At the heart of the motherboards and graphics cards that we review on this site is the printed circuit board (PCB). On one side, you have the cold, hard facts and data of benchmarks and testing. On the other hand, you have the ingenuity of manufacturing, coupled with the artistry of designers. The PCB is an instantly recognizable symbol of both the beauty of electronics design, and its overwhelming sophistication. The following primer assumes no real knowledge of PCBs, but we've tried to keep it comprehensive, and go from A to B to create a general reference for all our readers.
What Is A PCB?
A PCB is found in almost every electronic device. If you have electronic components in a device, they are mounted on a PCB, big or small. Besides keeping the components in place, its purpose of a PCB is to provide electrical connections between the components mounted on it. As electronic devices have become more complex, and require more components, the PCB has become more populated, and dense with wiring and components.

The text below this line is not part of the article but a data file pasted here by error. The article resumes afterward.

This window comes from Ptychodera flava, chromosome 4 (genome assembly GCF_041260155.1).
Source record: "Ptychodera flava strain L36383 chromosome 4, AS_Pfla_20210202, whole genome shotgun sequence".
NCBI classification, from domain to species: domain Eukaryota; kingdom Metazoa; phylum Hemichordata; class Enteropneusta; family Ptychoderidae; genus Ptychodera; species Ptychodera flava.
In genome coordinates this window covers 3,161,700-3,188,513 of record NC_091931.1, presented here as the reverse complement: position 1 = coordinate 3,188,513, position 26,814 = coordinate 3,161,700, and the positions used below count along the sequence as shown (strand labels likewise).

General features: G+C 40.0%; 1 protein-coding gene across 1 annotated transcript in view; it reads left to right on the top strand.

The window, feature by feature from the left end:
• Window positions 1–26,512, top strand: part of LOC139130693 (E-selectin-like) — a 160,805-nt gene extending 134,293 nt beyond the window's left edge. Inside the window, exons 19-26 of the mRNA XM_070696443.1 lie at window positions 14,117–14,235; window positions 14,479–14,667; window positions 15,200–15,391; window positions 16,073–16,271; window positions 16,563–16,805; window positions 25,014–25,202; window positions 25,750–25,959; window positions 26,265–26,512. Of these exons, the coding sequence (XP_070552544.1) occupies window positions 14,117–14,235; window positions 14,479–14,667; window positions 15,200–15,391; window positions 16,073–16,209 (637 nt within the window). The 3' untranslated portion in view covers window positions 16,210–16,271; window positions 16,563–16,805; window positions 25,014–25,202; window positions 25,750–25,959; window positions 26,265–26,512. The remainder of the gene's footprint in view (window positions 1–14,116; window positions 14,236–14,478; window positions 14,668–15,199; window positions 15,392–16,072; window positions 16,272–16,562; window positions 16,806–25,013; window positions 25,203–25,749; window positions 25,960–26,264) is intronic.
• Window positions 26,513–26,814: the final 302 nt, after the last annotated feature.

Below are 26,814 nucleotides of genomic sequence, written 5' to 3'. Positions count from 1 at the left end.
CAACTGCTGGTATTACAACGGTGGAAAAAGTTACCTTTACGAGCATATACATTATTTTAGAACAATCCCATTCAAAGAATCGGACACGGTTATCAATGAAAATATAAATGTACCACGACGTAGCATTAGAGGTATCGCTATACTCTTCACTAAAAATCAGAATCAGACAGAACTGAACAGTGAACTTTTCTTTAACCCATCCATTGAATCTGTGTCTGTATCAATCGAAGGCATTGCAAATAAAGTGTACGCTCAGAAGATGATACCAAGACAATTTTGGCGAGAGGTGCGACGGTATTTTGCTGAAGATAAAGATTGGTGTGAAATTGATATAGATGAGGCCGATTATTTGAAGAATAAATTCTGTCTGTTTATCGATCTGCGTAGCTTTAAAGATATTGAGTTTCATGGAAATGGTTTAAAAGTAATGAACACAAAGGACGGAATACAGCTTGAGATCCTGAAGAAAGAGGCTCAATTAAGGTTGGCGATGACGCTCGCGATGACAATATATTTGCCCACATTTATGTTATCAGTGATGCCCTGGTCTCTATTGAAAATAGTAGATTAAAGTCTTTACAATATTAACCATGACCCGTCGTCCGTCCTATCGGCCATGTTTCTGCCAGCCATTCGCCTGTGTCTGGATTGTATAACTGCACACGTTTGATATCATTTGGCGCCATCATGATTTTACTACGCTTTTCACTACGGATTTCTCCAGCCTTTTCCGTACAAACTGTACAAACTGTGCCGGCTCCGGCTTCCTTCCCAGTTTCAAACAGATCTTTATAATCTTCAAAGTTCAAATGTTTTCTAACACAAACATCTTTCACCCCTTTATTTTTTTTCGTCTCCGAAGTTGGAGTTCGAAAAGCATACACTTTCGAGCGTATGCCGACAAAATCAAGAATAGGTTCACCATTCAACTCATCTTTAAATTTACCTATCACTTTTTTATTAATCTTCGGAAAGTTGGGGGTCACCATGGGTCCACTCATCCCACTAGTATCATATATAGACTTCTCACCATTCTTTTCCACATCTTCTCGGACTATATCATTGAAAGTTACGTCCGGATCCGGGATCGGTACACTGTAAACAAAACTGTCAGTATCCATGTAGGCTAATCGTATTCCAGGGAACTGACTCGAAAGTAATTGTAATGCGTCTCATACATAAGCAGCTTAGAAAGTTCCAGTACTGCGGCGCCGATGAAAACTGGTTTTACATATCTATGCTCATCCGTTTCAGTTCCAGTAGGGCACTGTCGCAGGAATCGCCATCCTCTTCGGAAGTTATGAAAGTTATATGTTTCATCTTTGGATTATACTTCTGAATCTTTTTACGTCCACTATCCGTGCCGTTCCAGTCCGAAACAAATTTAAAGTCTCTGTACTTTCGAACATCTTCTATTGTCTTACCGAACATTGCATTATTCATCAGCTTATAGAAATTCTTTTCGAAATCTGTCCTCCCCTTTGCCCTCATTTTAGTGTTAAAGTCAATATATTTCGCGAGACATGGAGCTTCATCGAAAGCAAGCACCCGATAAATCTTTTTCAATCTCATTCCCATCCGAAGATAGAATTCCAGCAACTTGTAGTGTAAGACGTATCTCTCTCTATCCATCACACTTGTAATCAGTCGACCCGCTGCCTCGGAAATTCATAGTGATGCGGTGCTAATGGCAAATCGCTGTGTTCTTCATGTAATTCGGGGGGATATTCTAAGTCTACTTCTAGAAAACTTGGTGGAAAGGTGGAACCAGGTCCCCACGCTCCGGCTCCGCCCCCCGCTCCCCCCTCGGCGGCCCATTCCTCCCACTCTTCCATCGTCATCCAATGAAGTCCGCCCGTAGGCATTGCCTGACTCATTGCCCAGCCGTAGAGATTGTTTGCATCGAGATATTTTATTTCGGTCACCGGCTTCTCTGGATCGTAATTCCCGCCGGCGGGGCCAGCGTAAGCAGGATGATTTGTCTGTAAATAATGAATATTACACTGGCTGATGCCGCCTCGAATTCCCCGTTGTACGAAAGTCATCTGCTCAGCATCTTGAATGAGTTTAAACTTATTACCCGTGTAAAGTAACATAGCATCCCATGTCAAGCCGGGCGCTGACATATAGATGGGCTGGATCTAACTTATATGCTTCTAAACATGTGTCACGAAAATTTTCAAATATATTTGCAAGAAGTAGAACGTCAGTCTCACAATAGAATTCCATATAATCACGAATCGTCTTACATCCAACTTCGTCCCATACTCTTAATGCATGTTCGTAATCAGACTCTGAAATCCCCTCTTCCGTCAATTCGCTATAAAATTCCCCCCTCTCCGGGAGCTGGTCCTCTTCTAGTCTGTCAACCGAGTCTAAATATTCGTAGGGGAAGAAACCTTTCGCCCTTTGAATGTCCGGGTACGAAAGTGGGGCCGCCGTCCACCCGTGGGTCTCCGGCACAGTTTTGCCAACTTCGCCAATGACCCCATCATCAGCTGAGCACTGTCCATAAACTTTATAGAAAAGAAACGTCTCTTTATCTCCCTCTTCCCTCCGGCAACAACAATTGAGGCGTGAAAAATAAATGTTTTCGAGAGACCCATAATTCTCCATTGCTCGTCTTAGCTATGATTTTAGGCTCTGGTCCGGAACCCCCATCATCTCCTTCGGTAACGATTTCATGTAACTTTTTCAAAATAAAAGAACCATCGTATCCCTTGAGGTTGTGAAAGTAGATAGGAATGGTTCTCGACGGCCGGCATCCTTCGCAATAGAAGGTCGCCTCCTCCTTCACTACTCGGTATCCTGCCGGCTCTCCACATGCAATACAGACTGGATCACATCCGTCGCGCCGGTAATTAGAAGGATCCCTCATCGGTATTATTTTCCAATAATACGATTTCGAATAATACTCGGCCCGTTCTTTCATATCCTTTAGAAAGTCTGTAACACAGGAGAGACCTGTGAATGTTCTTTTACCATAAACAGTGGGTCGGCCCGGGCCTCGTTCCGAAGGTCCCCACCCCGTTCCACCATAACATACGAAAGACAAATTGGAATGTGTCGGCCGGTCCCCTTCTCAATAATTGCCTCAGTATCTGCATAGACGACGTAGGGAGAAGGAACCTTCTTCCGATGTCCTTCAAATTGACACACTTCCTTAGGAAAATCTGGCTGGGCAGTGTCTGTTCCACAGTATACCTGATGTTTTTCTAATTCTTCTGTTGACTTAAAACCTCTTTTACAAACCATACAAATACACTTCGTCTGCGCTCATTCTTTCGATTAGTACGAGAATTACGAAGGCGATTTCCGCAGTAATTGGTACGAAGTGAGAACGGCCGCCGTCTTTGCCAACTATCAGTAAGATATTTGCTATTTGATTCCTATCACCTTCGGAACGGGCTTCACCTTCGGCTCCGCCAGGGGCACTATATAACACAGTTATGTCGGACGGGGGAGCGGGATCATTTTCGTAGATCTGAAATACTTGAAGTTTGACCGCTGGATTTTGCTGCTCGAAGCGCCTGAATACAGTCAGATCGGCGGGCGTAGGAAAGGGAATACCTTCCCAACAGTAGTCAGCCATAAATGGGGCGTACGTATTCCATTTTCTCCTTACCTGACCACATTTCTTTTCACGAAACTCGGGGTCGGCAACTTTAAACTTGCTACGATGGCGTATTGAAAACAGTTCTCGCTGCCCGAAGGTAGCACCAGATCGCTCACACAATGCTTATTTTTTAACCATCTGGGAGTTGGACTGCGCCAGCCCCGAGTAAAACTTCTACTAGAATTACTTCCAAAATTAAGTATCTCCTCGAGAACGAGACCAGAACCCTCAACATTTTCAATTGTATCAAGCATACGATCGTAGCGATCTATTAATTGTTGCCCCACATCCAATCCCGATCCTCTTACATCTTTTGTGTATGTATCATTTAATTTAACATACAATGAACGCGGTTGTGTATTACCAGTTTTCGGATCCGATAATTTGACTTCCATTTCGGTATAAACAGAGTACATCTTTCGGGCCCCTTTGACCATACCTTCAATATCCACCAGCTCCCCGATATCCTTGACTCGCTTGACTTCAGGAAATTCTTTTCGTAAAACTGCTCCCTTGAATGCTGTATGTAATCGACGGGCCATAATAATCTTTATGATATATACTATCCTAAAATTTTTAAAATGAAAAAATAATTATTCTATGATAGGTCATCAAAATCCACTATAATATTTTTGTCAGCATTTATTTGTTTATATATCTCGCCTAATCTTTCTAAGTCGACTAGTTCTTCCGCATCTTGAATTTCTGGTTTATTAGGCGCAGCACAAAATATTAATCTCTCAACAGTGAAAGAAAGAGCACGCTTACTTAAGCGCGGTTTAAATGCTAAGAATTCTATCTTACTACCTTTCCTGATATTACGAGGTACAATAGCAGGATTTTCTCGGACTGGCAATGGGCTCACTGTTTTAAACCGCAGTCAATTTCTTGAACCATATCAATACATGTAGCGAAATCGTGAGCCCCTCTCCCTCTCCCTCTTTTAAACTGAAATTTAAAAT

Typical PCB. The bare board (without components) is also referred to as a 'Printed Wiring Board'.
The substrate of the board itself is an insulating and non-flexible material. The thin wires that are visible on the surface of the board are part of a copper foil that initially covered the whole board. In the manufacturing process this copper foil is partly etched away, and the remaining copper forms a network of thin wires. These wires are referred to as the conductor pattern and provide the electrical connections between the components mounted on the PCB.